As of April 3, Swedish music streaming service Spotify is finally trading on the New York Stock Exchange under the ticker symbol SPOT. Spotify, unlike most other companies, did a direct listing, meaning that its shares are now available without any underwriting from investment banks.
Not only did it list directly, but also Spotify sold company shares owned by others and it live-streamed the investment presentation to the public instead of giving access only to Wall Street analysts. Talk about coloring outside of the lines.
Spotify CEO Daniel Ek commented on his company’s preparation to launch in last month’s investment presentation.
“For us, going public [has] never really been about the pomp or the circumstance of it all. So you won’t see us ringing any bells or throwing any parties,” said Spotify CEO Daniel Ek during last month’s investment presentation. “We want to be as transparent as possible and give everyone equal access to information about the company.”
This is notable for several reasons. For music lovers, Spotify’s growth has played a large part in slowing the overall music business’ decline in recent years. According to the Recording Industry Association of America, music sales in the U.S. rose 16.5 percent to $8.7 billion — much of this growth came from paid music streaming subscriptions, which topped $4 billion.
On its first day trading, the music service closed at around $149 per share, which means the company is now worth $26.5 billion. Spotify’s listing is the most valuable tech IPO (initial public offering, a.k.a. the very first sale of stock issued by a company to the public) since Snap went public last year, closing its first day at nearly $29 billion.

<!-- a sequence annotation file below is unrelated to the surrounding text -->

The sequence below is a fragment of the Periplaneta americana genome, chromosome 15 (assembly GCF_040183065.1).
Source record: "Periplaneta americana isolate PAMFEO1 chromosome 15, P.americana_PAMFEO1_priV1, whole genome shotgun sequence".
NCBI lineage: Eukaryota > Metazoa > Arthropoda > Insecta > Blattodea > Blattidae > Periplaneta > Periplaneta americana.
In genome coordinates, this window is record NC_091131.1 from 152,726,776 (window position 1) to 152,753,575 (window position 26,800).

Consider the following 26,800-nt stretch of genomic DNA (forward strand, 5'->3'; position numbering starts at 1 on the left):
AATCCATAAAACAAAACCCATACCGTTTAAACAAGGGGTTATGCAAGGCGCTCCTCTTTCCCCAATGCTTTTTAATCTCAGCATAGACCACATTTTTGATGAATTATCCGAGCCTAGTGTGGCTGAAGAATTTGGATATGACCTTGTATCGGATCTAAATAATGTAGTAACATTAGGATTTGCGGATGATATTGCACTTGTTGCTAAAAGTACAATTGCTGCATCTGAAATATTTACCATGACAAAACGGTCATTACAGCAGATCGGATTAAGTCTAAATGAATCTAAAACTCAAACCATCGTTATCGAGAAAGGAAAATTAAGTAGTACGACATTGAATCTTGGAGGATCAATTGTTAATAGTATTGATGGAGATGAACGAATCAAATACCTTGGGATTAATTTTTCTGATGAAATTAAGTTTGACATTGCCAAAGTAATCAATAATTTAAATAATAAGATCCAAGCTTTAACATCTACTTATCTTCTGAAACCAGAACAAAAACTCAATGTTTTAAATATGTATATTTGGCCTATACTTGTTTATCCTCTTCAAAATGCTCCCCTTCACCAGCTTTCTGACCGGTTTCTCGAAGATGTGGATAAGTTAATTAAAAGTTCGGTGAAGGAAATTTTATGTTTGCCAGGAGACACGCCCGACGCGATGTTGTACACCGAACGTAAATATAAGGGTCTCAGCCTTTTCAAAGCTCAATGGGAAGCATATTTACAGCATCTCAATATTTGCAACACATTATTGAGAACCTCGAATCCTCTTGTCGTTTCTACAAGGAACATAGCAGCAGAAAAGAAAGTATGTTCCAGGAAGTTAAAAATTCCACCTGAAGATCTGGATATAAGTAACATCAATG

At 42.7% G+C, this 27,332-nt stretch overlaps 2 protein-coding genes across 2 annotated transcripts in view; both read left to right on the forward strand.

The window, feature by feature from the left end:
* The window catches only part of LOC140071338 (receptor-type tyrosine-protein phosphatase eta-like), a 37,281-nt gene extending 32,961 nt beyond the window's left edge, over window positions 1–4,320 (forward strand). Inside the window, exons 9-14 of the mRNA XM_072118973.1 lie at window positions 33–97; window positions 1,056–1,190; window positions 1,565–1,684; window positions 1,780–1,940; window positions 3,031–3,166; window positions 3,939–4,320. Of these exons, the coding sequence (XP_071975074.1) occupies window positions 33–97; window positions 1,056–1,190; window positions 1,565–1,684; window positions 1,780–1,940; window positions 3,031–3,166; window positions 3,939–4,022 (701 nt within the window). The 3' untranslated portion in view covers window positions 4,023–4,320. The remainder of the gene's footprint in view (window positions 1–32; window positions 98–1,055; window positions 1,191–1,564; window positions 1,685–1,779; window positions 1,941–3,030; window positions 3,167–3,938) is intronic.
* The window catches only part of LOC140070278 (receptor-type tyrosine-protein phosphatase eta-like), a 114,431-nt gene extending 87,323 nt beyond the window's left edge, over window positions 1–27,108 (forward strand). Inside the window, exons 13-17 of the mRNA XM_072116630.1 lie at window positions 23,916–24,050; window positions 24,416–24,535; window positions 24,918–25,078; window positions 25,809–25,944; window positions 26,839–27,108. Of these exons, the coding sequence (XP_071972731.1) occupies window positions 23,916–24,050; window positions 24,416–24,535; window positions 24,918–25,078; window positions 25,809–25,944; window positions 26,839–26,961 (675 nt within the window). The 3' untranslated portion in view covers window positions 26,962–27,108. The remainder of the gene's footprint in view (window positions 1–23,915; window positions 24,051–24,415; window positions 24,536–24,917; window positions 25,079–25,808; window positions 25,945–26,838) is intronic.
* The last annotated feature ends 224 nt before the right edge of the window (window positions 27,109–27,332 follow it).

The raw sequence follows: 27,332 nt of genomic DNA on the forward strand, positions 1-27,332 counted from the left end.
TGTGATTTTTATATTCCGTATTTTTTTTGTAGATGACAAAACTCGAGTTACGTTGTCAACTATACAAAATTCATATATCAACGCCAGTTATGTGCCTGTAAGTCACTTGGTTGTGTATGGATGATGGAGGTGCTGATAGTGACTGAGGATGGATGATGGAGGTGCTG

Spotify streams to 65 countries and territories, with 157 million monthly active users (MAU), of which 71 million are paying customers, according to the prospectus filed with the Securities and Exchange Commission.
“Very high global-aided brand awareness, relatively high customer satisfaction scores, and superior data-driven personalization all combine to help Spotify maintain its leadership position,” RBC Capital analyst Mark Mahaney said last week.
In comparison, Apple Music service has 38 million subscribers. In the U.S., Spotify claims 41 percent of the U.S. market share, beating out rival music services including Apple, Amazon, Pandora, Soundcloud and Tidal.
For the time being, stock and finance experts aren’t sure what to expect of Spotify’s stocks.
In addition to its current unpredictability, there are several reasons organizations such as Bloomberg and Forbes argue that consumers should consider holding off buying Spotify shares a couple being the fact that Spotify isn’t currently turning a profit and the company had a record-breaking small “float” (the percentage of a company’s total stock available to buy and sell) on opening day. Most experts agree Spotify’s real value is too hard to determine at this point.
“Investors probably would like to see that trade a little more and get some idea – because of the way it came to market — of what’s the real value for the company,” said Dave Chojnacki, market technician at Street One Financial.
However, Spotify doesn’t seem worried and is focused on going upwards and onwards.
“We see the world dividing into multiple platforms. Spotify is the only player that can work across all of them globally — Amazon in the home, Android in the car and iOS on the phone in the Western world. And Spotify can be accessed across all of it,” Ek said. “Some people say that Spotify is disrupting the music industry, but I think Spotify is really just part of the evolution of the music industry.”
Spotify’s mantra is “Music for Everyone,” and this novel financial move seems to reflect those values and ideals, for now at least.